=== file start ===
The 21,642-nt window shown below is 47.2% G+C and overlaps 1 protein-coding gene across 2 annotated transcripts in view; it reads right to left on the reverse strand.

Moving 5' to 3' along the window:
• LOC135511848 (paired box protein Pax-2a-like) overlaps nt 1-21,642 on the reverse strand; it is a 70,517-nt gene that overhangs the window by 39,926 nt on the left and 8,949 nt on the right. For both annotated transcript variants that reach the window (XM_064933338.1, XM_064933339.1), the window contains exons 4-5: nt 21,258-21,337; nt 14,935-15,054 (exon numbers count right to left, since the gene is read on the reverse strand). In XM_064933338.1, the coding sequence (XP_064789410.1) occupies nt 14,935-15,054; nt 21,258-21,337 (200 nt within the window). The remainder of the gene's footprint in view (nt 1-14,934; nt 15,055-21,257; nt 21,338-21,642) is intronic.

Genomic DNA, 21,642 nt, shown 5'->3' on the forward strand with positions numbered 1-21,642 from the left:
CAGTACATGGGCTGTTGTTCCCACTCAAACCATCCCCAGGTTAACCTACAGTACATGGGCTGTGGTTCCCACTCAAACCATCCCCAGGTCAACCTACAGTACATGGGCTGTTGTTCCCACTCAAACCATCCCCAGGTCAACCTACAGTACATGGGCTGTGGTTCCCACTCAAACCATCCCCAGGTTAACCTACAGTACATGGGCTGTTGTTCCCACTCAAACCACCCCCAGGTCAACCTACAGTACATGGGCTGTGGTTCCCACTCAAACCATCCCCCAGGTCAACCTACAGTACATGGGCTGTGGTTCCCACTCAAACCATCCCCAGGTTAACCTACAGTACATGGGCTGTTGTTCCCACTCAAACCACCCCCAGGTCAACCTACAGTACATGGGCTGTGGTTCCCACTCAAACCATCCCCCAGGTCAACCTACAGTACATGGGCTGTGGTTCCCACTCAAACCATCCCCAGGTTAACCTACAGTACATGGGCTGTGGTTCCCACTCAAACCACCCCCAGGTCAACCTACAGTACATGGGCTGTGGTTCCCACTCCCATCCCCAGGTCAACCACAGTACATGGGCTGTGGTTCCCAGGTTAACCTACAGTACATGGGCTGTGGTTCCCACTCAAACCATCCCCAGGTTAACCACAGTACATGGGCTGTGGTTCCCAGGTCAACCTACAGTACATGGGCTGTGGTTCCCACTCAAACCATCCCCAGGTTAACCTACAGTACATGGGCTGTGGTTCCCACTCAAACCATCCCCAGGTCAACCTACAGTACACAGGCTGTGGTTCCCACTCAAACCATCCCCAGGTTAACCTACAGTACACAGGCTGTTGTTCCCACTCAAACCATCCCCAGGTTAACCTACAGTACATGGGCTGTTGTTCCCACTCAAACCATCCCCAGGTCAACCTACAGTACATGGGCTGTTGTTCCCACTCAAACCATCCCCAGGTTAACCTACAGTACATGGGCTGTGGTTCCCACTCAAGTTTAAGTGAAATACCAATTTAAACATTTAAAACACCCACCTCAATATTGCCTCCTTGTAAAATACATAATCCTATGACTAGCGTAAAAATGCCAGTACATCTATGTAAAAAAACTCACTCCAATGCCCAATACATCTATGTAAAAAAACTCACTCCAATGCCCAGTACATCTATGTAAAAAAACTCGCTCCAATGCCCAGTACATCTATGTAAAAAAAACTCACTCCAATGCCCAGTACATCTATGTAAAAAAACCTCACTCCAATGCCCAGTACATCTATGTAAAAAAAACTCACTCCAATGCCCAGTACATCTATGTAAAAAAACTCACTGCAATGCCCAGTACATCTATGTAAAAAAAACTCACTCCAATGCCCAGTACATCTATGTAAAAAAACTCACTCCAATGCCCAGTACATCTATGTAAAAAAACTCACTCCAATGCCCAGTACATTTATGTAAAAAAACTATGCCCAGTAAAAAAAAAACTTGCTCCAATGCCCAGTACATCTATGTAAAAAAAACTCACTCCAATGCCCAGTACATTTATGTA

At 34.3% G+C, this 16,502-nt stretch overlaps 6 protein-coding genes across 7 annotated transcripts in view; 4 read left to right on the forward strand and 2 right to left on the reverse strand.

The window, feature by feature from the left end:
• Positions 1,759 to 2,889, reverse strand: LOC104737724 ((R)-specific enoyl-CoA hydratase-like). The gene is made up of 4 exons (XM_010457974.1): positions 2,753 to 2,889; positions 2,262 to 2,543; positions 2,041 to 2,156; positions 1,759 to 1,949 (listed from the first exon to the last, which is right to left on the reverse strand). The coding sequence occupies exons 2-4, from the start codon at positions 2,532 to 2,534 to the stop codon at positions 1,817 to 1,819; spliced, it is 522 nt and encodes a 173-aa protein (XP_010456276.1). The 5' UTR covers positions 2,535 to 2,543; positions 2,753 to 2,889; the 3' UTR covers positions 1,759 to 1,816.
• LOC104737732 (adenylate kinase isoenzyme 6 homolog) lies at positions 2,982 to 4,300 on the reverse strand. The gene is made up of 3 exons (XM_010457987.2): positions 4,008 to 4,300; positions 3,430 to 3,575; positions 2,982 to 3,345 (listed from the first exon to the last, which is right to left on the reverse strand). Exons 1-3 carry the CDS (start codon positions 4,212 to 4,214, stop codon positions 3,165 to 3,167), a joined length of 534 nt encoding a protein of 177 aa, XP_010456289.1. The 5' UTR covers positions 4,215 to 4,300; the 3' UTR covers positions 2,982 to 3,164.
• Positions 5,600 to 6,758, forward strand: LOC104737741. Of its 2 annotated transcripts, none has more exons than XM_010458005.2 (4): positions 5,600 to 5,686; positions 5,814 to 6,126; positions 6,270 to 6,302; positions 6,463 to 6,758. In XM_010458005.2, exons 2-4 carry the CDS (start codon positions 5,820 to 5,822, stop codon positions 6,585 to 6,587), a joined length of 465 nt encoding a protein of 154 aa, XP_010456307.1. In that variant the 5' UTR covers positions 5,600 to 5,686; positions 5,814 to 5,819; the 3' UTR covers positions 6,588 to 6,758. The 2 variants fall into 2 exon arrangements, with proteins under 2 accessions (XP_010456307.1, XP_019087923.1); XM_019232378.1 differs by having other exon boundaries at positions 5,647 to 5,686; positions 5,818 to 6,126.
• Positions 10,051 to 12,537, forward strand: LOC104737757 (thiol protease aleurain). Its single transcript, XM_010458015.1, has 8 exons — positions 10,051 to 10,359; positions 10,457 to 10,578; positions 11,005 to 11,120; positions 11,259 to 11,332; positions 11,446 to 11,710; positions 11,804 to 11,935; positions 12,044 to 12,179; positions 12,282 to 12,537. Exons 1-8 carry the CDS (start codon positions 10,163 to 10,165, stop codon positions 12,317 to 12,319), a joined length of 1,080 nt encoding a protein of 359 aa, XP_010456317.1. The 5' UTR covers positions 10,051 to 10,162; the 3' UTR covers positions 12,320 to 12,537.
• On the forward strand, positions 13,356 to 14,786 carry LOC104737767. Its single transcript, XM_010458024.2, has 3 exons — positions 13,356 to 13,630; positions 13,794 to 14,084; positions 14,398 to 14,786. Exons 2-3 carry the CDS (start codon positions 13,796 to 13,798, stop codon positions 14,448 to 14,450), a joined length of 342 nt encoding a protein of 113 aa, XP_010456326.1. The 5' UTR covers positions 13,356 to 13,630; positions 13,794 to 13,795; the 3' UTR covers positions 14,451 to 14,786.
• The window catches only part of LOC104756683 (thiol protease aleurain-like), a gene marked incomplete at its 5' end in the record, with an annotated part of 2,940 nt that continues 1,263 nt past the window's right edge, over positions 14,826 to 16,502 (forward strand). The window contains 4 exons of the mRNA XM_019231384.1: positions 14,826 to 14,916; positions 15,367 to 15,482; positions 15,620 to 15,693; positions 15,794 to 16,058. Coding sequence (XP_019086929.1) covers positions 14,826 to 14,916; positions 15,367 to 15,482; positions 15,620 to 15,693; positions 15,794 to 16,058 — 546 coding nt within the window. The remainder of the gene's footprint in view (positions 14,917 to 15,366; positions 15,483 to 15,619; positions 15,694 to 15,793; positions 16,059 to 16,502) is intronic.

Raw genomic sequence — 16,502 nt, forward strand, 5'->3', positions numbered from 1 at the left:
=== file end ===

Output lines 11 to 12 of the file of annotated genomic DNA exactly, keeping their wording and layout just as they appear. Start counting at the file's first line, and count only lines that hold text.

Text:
• Positions 10,051 to 12,537, forward strand: LOC104737757 (thiol protease aleurain). Its single transcript, XM_010458015.1, has 8 exons — positions 10,051 to 10,359; positions 10,457 to 10,578; positions 11,005 to 11,120; positions 11,259 to 11,332; positions 11,446 to 11,710; positions 11,804 to 11,935; positions 12,044 to 12,179; positions 12,282 to 12,537. Exons 1-8 carry the CDS (start codon positions 10,163 to 10,165, stop codon positions 12,317 to 12,319), a joined length of 1,080 nt encoding a protein of 359 aa, XP_010456317.1. The 5' UTR covers positions 10,051 to 10,162; the 3' UTR covers positions 12,320 to 12,537.
• On the forward strand, positions 13,356 to 14,786 carry LOC104737767. Its single transcript, XM_010458024.2, has 3 exons — positions 13,356 to 13,630; positions 13,794 to 14,084; positions 14,398 to 14,786. Exons 2-3 carry the CDS (start codon positions 13,796 to 13,798, stop codon positions 14,448 to 14,450), a joined length of 342 nt encoding a protein of 113 aa, XP_010456326.1. The 5' UTR covers positions 13,356 to 13,630; positions 13,794 to 13,795; the 3' UTR covers positions 14,451 to 14,786.